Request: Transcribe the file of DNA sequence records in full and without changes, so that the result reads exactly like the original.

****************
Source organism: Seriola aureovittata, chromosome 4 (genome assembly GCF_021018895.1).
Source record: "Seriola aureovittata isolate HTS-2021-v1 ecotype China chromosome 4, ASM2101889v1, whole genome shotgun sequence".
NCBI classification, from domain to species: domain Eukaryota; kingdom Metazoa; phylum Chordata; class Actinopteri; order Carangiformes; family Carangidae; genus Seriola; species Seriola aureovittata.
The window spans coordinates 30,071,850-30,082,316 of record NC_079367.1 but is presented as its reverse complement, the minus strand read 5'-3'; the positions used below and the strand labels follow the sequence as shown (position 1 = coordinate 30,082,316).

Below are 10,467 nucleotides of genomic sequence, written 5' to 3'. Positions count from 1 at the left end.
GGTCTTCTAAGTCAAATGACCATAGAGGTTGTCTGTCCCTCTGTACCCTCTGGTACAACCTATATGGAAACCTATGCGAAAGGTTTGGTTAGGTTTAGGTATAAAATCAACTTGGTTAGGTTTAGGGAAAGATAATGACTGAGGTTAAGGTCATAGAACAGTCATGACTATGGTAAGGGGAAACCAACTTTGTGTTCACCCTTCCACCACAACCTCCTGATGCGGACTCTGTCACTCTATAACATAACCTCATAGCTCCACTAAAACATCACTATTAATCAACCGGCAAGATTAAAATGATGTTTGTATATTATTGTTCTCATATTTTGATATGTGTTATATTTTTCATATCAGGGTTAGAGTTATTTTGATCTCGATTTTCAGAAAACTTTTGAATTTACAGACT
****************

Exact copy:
Source organism: Seriola aureovittata, chromosome 4 (genome assembly GCF_021018895.1).
Source record: "Seriola aureovittata isolate HTS-2021-v1 ecotype China chromosome 4, ASM2101889v1, whole genome shotgun sequence".
NCBI classification, from domain to species: domain Eukaryota; kingdom Metazoa; phylum Chordata; class Actinopteri; order Carangiformes; family Carangidae; genus Seriola; species Seriola aureovittata.
The window spans coordinates 30,071,850-30,082,316 of record NC_079367.1 but is presented as its reverse complement, the minus strand read 5'-3'; the positions used below and the strand labels follow the sequence as shown (position 1 = coordinate 30,082,316).

Below are 10,467 nucleotides of genomic sequence, written 5' to 3'. Positions count from 1 at the left end.
GGTCTTCTAAGTCAAATGACCATAGAGGTTGTCTGTCCCTCTGTACCCTCTGGTACAACCTATATGGAAACCTATGCGAAAGGTTTGGTTAGGTTTAGGTATAAAATCAACTTGGTTAGGTTTAGGGAAAGATAATGACTGAGGTTAAGGTCATAGAACAGTCATGACTATGGTAAGGGGAAACCAACTTTGTGTTCACCCTTCCACCACAACCTCCTGATGCGGACTCTGTCACTCTATAACATAACCTCATAGCTCCACTAAAACATCACTATTAATCAACCGGCAAGATTAAAATGATGTTTGTATATTATTGTTCTCATATTTTGATATGTGTTATATTTTTCATATCAGGGTTAGAGTTATTTTGATCTCGATTTTCAGAAAACTTTTGAATTTACAGACT